Environmental Realism

To round off my recent posts, I’d like to make a plea to my readers in that if we truly wish to make meaningful headway on the detrimental aspects of the birth of the anthropocene, we must get real.

It’s very easy to wish that we didn’t have the problems we now face, or that some wonderful utopian solution is just around the corner and that it will save our souls. But such things will not occur and holding onto such myths cause fractures within the already engaged individuals on such topics and merely assists this frustrating paralysis.

Half of the world’s population will not evaporate completely from space and time; not humanely nor completely. Wishing for a smaller world won’t change the global population from 7 billion strong.

Regardless of how nice it might seem to some people, the dream a global rural community, where everyone is a food producer is impractical and would ultimately cause more damage to the remaining ecosystems than the system we already have. Not to mention that we would also lose a great proportion of our capacity to meet persistent environmental change or to improve the global standard of living to developing nations through such  change

No, the stark reality is that;

  • We have 7 billion people and the number is continuing to grow (at much fast rates in developing nations),
  • Developing nations want a standard of living comparable to that we in the affluent west have long enjoyed which will place a huge impact on already stressed resources and most importantly they have the right to want such a standard of living just as much as we do,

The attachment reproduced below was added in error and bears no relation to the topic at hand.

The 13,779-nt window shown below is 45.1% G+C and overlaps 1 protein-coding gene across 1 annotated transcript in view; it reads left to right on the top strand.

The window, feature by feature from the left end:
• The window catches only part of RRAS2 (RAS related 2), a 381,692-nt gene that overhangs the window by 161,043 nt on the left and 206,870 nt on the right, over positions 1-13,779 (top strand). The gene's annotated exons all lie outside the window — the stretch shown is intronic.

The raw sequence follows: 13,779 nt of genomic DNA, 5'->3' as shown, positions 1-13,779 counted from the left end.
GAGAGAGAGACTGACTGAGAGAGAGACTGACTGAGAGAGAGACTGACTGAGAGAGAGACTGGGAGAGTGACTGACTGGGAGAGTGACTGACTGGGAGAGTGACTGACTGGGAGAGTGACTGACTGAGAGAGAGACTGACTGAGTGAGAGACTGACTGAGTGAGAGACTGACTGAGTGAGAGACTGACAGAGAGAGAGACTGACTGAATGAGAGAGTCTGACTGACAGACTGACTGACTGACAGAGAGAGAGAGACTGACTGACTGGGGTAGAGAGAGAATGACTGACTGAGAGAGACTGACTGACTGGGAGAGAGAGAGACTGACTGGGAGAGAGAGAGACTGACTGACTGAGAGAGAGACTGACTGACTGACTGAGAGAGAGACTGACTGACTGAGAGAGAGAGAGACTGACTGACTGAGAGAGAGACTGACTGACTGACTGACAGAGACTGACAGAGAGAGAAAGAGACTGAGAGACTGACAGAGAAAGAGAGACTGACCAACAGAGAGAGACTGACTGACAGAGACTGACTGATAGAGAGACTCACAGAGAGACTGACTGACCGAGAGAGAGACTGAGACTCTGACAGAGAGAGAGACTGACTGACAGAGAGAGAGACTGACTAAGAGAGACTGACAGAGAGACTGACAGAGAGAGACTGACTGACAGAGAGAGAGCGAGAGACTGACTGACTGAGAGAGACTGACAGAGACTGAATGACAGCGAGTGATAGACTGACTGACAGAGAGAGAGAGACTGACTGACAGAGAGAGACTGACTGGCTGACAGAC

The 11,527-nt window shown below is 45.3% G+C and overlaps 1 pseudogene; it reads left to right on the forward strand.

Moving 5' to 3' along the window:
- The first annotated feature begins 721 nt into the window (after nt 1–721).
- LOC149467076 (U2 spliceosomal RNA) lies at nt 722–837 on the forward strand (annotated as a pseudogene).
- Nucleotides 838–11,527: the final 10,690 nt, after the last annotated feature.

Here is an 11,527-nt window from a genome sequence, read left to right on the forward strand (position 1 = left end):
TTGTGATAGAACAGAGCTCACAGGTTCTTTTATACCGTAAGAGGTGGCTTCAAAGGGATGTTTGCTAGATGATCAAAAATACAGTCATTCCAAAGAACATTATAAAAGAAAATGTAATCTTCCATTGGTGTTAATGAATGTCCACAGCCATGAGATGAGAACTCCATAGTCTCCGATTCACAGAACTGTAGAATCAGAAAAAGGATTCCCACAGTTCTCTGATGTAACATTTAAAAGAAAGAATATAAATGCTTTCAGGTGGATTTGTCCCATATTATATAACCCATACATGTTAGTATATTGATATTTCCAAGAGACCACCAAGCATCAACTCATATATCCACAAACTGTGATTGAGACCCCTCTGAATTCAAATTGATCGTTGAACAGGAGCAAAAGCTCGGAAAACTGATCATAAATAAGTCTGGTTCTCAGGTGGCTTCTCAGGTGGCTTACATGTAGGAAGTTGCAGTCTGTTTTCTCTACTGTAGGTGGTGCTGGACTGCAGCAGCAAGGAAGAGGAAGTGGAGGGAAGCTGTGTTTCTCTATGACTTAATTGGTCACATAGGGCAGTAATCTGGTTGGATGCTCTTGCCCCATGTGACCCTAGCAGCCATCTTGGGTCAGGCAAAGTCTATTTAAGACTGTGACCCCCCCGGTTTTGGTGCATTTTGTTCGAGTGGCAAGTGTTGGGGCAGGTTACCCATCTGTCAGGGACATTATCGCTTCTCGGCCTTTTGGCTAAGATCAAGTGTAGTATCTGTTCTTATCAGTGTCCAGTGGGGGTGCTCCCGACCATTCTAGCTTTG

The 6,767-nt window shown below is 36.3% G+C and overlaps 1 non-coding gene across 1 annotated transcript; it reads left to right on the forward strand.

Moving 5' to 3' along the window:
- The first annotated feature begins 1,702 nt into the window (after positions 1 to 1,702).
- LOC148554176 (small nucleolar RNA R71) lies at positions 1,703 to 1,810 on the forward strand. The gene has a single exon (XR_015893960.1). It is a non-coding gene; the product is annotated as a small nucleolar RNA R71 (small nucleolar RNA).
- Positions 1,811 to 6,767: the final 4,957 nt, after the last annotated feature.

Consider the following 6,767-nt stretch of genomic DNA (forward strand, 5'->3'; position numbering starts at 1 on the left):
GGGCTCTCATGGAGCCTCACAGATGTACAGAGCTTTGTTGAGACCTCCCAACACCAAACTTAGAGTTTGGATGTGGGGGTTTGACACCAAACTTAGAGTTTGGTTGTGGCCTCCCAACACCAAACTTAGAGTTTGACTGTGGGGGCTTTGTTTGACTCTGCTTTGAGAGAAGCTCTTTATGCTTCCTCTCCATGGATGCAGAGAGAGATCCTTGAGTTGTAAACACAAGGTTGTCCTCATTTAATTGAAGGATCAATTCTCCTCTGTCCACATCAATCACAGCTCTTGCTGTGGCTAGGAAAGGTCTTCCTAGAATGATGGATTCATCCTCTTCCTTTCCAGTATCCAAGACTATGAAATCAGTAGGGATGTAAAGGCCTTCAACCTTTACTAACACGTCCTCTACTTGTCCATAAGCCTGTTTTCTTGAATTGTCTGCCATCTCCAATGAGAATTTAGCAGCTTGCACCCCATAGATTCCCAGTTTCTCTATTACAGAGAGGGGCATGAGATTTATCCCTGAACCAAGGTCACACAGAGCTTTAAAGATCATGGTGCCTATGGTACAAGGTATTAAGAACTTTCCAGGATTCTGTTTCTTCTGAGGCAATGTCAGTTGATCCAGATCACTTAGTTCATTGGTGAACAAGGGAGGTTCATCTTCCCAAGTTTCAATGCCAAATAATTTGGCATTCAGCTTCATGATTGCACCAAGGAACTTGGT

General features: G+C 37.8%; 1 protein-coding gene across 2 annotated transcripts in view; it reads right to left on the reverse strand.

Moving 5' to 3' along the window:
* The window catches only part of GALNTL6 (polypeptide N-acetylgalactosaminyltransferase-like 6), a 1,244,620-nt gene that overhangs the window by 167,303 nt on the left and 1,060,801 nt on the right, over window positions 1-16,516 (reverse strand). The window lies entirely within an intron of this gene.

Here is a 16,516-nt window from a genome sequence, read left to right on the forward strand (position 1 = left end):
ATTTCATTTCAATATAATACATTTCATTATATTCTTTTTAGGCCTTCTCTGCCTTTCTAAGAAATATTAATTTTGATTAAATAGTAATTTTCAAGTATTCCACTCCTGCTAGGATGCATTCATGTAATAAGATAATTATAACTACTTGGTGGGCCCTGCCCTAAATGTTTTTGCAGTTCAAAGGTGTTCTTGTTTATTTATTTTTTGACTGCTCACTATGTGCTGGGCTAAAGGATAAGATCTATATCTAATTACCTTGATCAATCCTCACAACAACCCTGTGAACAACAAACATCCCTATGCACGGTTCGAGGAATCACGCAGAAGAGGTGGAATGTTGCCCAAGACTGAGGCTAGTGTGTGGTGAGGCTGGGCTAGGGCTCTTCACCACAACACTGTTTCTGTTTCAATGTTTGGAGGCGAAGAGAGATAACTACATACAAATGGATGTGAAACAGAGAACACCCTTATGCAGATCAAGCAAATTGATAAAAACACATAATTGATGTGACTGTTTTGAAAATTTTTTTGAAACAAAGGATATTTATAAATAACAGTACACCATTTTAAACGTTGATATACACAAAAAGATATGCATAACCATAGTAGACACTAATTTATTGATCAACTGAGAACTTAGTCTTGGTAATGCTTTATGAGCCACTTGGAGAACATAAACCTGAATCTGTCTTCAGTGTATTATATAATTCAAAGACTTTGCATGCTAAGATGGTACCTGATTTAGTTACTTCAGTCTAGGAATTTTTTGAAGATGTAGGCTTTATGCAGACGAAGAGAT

• The twentieth and twenty first centuries will be the age of the fossil fuel; we have a very long way to go to develop societies that enjoy a respectable standard of living with a low- to-nonexistence dependence on fossil fuels, which leads into;
  • Climate change resulting from human CO2 emissions is unavoidable, but, as Prof Dessler has put it many times; it’s like an inevitable collision between cars – we still have control how hard the impact will be, and
  • Most people will be unable (or unwilling) to develop a strong connection with rural landscape and food production.

That’s the sharp end of the stick.

To be realistic about effective management of the remaining ecosystems and improving the sustainability of our activities, we will need to keep these points in mind.

Probably the hardest points for many of us to accept are the social points, because they take in mind other perspectives which we may not relate to. Some of the more hardcore environmentalists may make daily sacrifices to lower their personal impact on environmental degradation and CO2 emissions, but still they enjoy a life many folds greater than people in the slums of Mumbai (both in access to goods and services and in their carbon footprint), for instance.

It is fundamental that we avoid as much as possible such first world romantic illusions – such as a return to a world of primary producers or that simply making small sacrifices will make a massive difference (ie. that renewable power will solve the problem or that we should stop having children etc) – and rather try to see the world closer to that the majority do. Having running clean water and reliable power within the home and even your own bedroom are still luxuries for the majority of the global population.